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Thread: Honeycomb

  1. #1

    Join Date
    Nov 2017


    Hello to you all,

    Where to get information about honeycomb used in the BD4 aircraft. Is this detailed in
    the Jim Bede book "Build Your Own Airplane", if someone has the book ?

    Thank you for your answer.
    Last edited by JLS; 02-25-2020 at 02:34 AM.

  2. #2

    Join Date
    Sep 2011
    I'm not directly familiar with the specific BD4 honeycomb core but for most sandwich core information, you can get started with Hexcel Honeycomb online.
    The two basic core materials are Aramid paper and aluminum core. The core in a sandwich structure carries shear strains between the face sheets and allows the face skins to develop maximum bending strength at low weight. The choice of core material depends on the required shear strength; Aramid has lower shear strength than aluminum. For most experimental planes, the Aramid has sufficient shear strength. If the structure requires high stiffness and shear, the choice of face skins comes into play. Glass skins are often molded with the core in a tool to make a structure with contour. Aluminum skins can be used also but much more difficult to mold into aerodynamic shapes. And on commercial aircraft with higher loading, carbon face skins are used to provide high stiffness and high strength at higher cost.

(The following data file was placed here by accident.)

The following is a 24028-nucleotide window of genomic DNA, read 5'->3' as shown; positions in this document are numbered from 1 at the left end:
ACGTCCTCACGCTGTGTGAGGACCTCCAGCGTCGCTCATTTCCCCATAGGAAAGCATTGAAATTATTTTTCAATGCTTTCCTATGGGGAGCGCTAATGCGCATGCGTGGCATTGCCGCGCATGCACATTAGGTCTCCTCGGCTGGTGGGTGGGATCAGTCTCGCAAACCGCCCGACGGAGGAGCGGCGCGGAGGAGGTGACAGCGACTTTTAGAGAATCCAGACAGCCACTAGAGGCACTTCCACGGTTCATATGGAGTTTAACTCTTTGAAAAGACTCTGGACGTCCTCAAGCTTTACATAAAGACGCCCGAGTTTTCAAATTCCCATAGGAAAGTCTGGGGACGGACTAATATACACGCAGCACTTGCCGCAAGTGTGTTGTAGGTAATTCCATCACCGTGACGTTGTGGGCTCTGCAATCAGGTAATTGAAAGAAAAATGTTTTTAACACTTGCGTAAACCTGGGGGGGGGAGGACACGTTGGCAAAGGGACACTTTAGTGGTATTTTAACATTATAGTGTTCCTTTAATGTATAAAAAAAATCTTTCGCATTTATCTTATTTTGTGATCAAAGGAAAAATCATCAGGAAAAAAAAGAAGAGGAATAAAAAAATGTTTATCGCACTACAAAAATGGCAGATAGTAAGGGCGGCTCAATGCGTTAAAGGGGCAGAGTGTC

Foam cores are often used for lower strength applications but they have lower shear strengths. Aramid core comes in 3 possible forms; standard honeycomb that does not bend much into contours, overexpanded (ox core) core that can bend in one direction and flex core that can be wrapped around a sphere. Cost go up exponentially.
    Bob H

  3. #3

    Join Date
    Nov 2017
    Thank you Bob for answering my question. I'll try to have a look at Bede's book but your information is sufficient for me.

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